• Browser-based password managers, while offering more ease of use, can also fall vulnerable to malicious websites that trick them into auto-filling in credentials and handing over user passwords. For example, attackers can potentially hide fields on malicious websites and trick the password manager into entering credentials.

  • Browser-based password managers might not have the robust security protocols that standalone password managers employ due to their lightweight nature. They depend on the browser, and if the underlying software is compromised, then the security of the password manager might be as well.

  • Standalone password managers offer better security of the password vault and more advanced security features like master passwords, password generation, and multi-factor authentication; however, the sheer amount of data they hold can make them a bigger target of cyberattacks.

  • It is also important to note that if the master password of the standalone version is compromised, then the entire password vault is potentially at risk.

  • Standalone password managers can also contain vulnerabilities that may be exploited. Compared to browser-based password managers, standalone ones generally provide more security due to their specialized nature and more focused security features; however, the convenience offered by browser-based password managers makes them easier to use and adopt by a wider variety of users.

  • Browser-based password managers, while offering more ease of use, can also fall vulnerable to malicious websites that trick them into auto-filling in credentials and handing over user passwords. For Instance, attackers can potentially hide fields on malicious websites and trick the password manager into entering credentials.

  • Browser-based password managers might not have the robust security protocols that standalone password managers employ due to their lightweight nature. They depend on the browser, and if the underlying software is compromised, then the security of the password manager might be as well.

Deciding which software to go with depends on the requirements of the user. A standalone password manager has robust security features, making it the preferred choice for someone who prioritizes protection. For those who prefer a seamless experience, it might make more sense to go with a browser-based password manager. Both are good choices and provide excellent security controls for managing and controlling your digital credentials.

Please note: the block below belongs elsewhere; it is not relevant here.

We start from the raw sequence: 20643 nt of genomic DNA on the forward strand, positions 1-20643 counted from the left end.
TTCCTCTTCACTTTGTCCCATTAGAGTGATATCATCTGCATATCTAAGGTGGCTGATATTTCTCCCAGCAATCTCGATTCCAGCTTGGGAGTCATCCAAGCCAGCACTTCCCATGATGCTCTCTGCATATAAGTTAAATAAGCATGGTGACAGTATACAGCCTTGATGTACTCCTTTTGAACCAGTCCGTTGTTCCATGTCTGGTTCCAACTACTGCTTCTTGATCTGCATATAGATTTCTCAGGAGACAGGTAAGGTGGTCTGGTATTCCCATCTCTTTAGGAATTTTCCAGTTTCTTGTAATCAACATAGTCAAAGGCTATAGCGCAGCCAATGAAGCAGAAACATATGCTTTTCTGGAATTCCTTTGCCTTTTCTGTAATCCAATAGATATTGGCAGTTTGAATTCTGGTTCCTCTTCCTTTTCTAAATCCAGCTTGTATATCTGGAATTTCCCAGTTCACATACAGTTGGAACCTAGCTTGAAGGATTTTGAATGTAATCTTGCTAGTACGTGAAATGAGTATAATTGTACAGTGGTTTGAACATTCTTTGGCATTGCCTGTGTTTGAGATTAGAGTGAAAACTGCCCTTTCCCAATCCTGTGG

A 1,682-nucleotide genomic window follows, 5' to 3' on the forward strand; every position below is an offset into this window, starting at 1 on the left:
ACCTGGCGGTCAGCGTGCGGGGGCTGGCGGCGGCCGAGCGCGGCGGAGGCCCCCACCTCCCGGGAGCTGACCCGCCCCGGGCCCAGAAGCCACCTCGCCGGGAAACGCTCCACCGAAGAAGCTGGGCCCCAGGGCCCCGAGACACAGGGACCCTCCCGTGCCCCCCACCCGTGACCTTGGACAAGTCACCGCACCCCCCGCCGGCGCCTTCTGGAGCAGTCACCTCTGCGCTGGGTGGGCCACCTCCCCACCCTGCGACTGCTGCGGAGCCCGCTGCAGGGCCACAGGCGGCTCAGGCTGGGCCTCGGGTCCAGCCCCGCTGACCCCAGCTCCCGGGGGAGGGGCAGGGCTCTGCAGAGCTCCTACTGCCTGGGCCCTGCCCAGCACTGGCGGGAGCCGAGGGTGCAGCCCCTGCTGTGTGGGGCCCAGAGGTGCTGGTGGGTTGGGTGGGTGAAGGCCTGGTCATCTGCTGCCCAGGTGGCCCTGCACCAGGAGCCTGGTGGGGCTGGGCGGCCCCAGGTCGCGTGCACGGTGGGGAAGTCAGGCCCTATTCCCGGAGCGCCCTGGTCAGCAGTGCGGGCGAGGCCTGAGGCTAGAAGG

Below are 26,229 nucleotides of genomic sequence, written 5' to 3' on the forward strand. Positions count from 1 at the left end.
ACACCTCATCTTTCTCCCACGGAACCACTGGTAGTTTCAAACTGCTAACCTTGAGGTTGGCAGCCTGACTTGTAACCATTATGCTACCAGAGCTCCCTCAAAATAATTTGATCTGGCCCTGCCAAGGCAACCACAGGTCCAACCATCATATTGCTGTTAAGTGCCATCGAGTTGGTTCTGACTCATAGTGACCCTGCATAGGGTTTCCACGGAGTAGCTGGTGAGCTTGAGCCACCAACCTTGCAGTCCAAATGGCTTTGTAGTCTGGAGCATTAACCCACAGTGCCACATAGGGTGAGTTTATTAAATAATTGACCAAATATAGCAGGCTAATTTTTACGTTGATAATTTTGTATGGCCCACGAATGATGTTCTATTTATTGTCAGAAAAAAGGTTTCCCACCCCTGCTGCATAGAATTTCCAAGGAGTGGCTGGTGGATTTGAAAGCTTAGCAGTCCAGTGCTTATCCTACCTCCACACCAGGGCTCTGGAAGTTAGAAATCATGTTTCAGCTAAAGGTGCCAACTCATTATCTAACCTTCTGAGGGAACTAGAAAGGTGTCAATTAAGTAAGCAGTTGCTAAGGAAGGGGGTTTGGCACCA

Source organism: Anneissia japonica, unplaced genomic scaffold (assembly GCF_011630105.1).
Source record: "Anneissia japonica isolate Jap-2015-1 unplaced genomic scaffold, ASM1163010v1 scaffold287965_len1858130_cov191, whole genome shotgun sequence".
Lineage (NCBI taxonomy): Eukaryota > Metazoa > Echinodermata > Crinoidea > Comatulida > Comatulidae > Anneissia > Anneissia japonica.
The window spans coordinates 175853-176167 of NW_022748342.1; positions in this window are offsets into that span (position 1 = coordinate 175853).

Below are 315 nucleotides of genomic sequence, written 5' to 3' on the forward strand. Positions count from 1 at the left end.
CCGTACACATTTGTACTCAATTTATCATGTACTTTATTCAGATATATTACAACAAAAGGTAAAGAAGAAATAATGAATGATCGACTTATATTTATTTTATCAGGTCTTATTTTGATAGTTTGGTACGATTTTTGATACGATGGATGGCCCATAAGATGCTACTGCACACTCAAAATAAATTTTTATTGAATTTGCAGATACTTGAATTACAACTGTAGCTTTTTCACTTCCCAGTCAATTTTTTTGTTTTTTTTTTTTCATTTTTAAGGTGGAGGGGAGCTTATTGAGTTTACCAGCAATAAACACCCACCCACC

How Secure Are Password Managers?

Having looked at some information regarding password managers, it’s time to consider the big question: how secure are password managers? After all, people are hesitant to hand over their passwords to a tool without knowing how secure it is against cyberattacks, so it’s important to understand how safe password managers are.

Earlier, we looked at the various security features offered by many password managers, such as MFA and encryption; however, it is essential to understand that password managers, like any tool, can contain vulnerabilities. In this section, we look at a few of the key risks that can affect password managers:

  1. Compromise of the Master Password: The master password is the entry point to the entire vault of credentials stored within the password manager. Thus, it can effectively become a single point of failure as well. Cybercriminals know this, and often target the master password to gain access to this data via phishing attacks designed to impersonate master password login pages. Numerous such incidents have been reported with popular password managers like LastPass and Norton LifeLock. Attackers have even leveraged Google Ads to increase the scope of their phishing attacks and target more users.

  2. Underlying Vulnerabilities: Password managers can contain various types of vulnerabilities that cybercriminals can exploit. To illustrate, a vulnerability in KeyPass allowed attackers to obtain an unencrypted version of the master key. A successful compromise can allow the attacker to bypass the protection mechanisms and gain access to the password vault.

  3. Offline Storage Risks: Password managers often utilize cloud storage to sync the password vault across multiple devices. This storage can become a point of vulnerability, with attackers gaining access to this data via compromise of the cloud platform. In 2022, LastPass revealed that attackers could access cloud-based storage information to steal source code and technical information, which could be leveraged for further attacks.